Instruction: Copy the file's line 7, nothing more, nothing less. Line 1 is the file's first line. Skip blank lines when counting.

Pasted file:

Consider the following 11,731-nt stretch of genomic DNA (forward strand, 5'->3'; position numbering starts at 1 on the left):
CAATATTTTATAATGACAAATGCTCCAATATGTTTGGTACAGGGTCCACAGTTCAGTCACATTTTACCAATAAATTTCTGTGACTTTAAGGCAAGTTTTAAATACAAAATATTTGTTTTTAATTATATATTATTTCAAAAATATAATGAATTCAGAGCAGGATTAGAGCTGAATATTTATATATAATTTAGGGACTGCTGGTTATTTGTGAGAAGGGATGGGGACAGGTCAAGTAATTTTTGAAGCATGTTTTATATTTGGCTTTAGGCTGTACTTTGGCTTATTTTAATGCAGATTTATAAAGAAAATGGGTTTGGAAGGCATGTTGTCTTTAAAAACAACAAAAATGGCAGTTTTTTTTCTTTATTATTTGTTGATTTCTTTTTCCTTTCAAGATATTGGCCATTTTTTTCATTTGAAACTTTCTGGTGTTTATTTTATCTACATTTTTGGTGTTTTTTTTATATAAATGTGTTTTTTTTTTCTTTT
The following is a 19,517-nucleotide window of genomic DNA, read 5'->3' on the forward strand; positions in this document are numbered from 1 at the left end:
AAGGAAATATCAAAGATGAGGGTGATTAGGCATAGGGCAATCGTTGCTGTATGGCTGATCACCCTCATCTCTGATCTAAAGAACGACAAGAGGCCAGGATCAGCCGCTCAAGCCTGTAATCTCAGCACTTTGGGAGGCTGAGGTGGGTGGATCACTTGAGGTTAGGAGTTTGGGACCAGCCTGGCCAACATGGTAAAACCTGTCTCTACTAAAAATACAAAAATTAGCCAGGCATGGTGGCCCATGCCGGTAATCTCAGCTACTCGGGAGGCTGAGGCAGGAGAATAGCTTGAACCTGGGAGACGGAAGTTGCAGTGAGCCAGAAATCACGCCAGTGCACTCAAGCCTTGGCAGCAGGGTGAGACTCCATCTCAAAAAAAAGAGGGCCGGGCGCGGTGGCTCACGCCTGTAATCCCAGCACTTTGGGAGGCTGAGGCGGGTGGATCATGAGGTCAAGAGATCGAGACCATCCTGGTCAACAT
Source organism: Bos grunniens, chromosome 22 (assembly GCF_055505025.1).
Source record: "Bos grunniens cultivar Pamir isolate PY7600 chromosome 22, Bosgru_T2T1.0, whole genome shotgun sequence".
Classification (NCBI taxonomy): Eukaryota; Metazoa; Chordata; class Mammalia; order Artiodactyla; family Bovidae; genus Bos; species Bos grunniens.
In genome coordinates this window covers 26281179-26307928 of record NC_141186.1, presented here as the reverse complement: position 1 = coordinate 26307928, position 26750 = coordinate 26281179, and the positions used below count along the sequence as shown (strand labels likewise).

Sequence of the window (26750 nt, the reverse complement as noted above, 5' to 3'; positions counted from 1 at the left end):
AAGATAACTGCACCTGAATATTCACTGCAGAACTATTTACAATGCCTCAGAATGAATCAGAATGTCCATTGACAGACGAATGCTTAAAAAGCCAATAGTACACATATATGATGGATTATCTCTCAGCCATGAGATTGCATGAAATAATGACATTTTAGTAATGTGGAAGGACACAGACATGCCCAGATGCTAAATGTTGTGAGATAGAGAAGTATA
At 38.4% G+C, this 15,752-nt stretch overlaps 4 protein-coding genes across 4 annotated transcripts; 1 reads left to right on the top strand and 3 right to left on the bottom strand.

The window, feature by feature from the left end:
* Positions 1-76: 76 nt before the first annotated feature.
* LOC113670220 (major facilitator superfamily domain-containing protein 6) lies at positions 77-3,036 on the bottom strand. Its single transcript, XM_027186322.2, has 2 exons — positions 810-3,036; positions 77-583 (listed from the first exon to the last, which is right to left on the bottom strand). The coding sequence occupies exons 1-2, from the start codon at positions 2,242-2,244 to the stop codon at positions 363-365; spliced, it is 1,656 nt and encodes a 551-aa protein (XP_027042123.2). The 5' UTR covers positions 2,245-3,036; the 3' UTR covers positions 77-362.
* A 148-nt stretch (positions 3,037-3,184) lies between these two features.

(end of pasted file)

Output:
Classification (NCBI taxonomy): Eukaryota; Metazoa; Chordata; class Mammalia; order Artiodactyla; family Bovidae; genus Bos; species Bos grunniens.